Despite the carefully choreographed social media performance (and a new party political broadcast from the BBC), many will feel that Rishi Sunak has left them with little to look forward to after the Budget. There was no announcement on the long-awaited, and much promised, plan for social care and no mention of the NHS in the middle of a health crisis. Public services were conspicuously absent from the statement. Action on the climate emergency received little attention; the £12bn for a new infrastructure bank pales into insignificance when you consider the scale of the challenge, and when you compare it to Labour’s £400bn plan at the last election.
People can instead look forward to a stealth income tax rise as thresholds are frozen, an increase in their council tax bill and a public sector pay freeze. The uplift to Universal Credit has been extended but only to September – creating another cliff edge in just a few months. There was no mention of people on legacy benefits, who were excluded from the initial increase and have seen no uprate to their benefits throughout the pandemic. The Chancellor announced an expansion of the self-employed income support scheme, affecting 600,000 people but still leaving millons without support. And the fifth SEISS payment only covers the period up to the end of July – again offering no parity with the furlough scheme.
The Budget showed that the Tories can only take us back to a normal that was not working for so many. The pre-pandemic normal that saw a deepening housing crisis with increasing numbers of people left homeless, stagnating living standards, more and more people resorting to food banks and rising child poverty. Sunak gave no answer to an economic model that has been proven to be broken. The day-to-day concerns of millions were ignored, and it failed to grasp the challenges of the future.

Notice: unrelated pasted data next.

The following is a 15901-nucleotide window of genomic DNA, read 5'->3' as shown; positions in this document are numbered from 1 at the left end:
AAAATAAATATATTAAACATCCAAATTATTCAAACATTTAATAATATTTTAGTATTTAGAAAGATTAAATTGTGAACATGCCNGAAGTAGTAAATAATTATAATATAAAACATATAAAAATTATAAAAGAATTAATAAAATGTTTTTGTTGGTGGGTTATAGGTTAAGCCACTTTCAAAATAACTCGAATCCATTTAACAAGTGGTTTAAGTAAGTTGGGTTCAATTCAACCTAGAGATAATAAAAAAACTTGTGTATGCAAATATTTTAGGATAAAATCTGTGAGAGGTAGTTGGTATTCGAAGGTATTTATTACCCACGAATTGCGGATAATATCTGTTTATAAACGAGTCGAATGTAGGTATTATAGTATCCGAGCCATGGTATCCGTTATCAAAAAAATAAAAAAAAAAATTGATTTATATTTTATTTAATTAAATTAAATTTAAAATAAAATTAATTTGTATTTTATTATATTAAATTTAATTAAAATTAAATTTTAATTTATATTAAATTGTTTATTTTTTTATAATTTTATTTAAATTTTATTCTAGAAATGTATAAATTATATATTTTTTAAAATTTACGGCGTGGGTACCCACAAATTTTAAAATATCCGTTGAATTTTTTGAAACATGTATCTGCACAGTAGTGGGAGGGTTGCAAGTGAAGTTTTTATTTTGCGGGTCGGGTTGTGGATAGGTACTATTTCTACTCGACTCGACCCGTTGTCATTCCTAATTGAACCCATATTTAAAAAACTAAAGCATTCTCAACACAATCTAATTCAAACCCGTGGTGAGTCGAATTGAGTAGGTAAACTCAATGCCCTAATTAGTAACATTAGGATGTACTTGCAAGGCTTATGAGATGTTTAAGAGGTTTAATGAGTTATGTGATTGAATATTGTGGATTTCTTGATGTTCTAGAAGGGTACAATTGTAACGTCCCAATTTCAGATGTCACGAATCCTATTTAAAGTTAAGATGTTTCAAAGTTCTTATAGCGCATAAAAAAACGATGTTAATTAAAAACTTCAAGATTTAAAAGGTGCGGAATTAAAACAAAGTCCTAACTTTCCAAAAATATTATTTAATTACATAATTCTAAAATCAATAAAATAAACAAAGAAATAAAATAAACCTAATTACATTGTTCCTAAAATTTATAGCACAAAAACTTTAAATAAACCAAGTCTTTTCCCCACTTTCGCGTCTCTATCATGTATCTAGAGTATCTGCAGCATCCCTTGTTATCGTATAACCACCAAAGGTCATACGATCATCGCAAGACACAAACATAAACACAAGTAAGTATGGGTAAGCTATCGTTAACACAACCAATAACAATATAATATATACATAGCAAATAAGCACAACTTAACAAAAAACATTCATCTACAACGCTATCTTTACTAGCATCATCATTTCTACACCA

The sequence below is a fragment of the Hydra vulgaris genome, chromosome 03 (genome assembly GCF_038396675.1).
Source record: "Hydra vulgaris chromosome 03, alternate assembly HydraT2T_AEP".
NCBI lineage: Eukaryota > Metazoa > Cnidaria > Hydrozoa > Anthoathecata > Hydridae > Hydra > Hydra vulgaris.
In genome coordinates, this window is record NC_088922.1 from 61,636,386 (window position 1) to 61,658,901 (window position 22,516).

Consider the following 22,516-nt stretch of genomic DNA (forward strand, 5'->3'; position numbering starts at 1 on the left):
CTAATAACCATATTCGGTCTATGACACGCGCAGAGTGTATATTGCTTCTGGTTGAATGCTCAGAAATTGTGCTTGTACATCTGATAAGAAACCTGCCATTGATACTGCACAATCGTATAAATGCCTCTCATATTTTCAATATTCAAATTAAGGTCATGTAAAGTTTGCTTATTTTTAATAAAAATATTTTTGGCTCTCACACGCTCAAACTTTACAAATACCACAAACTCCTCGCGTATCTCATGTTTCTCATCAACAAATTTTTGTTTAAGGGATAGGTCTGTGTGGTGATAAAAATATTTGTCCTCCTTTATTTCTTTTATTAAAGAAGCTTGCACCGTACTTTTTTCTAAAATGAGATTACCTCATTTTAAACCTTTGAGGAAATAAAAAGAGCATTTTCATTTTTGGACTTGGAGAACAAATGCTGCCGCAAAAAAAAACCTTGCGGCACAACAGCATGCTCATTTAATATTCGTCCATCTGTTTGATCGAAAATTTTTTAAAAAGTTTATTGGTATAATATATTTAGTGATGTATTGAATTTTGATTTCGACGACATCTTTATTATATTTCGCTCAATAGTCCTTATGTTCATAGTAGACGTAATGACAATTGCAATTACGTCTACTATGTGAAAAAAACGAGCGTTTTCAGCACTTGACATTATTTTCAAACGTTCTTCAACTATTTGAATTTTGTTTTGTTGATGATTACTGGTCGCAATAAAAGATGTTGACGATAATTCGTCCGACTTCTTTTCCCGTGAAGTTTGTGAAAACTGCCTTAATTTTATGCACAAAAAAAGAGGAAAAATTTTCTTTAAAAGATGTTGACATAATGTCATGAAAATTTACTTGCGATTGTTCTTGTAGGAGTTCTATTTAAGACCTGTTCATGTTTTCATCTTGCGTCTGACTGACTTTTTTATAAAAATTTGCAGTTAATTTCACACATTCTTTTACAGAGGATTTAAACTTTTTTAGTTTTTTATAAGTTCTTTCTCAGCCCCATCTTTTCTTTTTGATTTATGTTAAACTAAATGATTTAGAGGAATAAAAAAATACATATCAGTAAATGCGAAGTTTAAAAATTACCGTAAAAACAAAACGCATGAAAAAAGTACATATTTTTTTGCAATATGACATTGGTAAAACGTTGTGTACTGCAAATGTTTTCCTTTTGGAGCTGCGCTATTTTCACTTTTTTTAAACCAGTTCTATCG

Labour has accused the Tories of burying cuts deep in the Budget documents – giving lie to the repeated claim from Sunak that he wanted to be “honest” with the public. The party highlighted that core NHS England spending, including Covid spending, will fall from £147.7bn this year to £139.1bn next year. This, and the Tories playing pork-barrel politics with their ‘levelling-up fund’, are the main attack lines for the party in the wake of the Budget. Labour has highlighted that seats held by Conservatives have been prioritised for the £4bn in infrastructure funding, including that of the Chancellor and four other Cabinet members. The rankings put forward under the scheme seem to fly in the face of the deprivation index, with Sunak’s Richmondshire constituency placed in category one.
In non-Budget news, shadow minister for the Middle East and Africa Wayne David has written for LabourList on how Palestinians and Israelis face a common enemy in Covid. Meanwhile, We the People is launching its second paper on devolution today and Welsh parliament member Mick Antoniw has written a piece for our readers on the need for Wales to have its own constitutional convention. Sign up to LabourList’s morning email for everything Labour, every weekday morning.